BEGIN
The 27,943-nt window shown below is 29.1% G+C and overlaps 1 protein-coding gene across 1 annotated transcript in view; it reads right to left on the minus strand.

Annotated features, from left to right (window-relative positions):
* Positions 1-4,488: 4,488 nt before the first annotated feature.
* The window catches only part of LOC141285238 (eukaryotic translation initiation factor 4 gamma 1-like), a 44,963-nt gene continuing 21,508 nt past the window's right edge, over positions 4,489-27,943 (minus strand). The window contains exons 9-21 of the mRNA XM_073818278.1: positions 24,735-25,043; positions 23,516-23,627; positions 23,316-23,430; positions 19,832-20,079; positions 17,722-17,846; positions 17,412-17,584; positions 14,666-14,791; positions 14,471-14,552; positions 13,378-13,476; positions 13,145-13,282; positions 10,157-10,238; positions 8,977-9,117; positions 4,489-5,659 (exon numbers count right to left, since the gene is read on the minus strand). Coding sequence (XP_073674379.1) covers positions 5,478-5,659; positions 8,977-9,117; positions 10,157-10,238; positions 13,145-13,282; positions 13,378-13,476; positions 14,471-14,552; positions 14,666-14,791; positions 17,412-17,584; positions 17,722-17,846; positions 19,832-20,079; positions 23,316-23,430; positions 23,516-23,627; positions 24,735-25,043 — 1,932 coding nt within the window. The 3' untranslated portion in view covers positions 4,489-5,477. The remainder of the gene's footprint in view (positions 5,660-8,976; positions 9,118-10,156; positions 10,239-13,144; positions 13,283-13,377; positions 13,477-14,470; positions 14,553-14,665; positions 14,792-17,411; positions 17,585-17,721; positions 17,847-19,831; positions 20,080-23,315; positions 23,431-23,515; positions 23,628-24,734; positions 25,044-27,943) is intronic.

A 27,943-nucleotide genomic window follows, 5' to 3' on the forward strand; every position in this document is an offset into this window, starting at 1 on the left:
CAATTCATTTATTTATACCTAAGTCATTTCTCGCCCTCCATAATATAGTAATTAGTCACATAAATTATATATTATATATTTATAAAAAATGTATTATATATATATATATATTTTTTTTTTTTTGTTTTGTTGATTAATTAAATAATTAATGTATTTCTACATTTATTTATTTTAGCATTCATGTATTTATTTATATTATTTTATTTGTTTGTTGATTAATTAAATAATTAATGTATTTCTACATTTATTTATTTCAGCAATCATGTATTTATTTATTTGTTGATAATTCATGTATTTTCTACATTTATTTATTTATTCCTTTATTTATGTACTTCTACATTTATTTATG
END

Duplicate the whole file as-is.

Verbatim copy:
The 27,943-nt window shown below is 29.1% G+C and overlaps 1 protein-coding gene across 1 annotated transcript in view; it reads right to left on the minus strand.

Annotated features, from left to right (window-relative positions):
* Positions 1-4,488: 4,488 nt before the first annotated feature.
* The window catches only part of LOC141285238 (eukaryotic translation initiation factor 4 gamma 1-like), a 44,963-nt gene continuing 21,508 nt past the window's right edge, over positions 4,489-27,943 (minus strand). The window contains exons 9-21 of the mRNA XM_073818278.1: positions 24,735-25,043; positions 23,516-23,627; positions 23,316-23,430; positions 19,832-20,079; positions 17,722-17,846; positions 17,412-17,584; positions 14,666-14,791; positions 14,471-14,552; positions 13,378-13,476; positions 13,145-13,282; positions 10,157-10,238; positions 8,977-9,117; positions 4,489-5,659 (exon numbers count right to left, since the gene is read on the minus strand). Coding sequence (XP_073674379.1) covers positions 5,478-5,659; positions 8,977-9,117; positions 10,157-10,238; positions 13,145-13,282; positions 13,378-13,476; positions 14,471-14,552; positions 14,666-14,791; positions 17,412-17,584; positions 17,722-17,846; positions 19,832-20,079; positions 23,316-23,430; positions 23,516-23,627; positions 24,735-25,043 — 1,932 coding nt within the window. The 3' untranslated portion in view covers positions 4,489-5,477. The remainder of the gene's footprint in view (positions 5,660-8,976; positions 9,118-10,156; positions 10,239-13,144; positions 13,283-13,377; positions 13,477-14,470; positions 14,553-14,665; positions 14,792-17,411; positions 17,585-17,721; positions 17,847-19,831; positions 20,080-23,315; positions 23,431-23,515; positions 23,628-24,734; positions 25,044-27,943) is intronic.

A 27,943-nucleotide genomic window follows, 5' to 3' on the forward strand; every position in this document is an offset into this window, starting at 1 on the left:
CAATTCATTTATTTATACCTAAGTCATTTCTCGCCCTCCATAATATAGTAATTAGTCACATAAATTATATATTATATATTTATAAAAAATGTATTATATATATATATATATTTTTTTTTTTTTGTTTTGTTGATTAATTAAATAATTAATGTATTTCTACATTTATTTATTTTAGCATTCATGTATTTATTTATATTATTTTATTTGTTTGTTGATTAATTAAATAATTAATGTATTTCTACATTTATTTATTTCAGCAATCATGTATTTATTTATTTGTTGATAATTCATGTATTTTCTACATTTATTTATTTATTCCTTTATTTATGTACTTCTACATTTATTTATG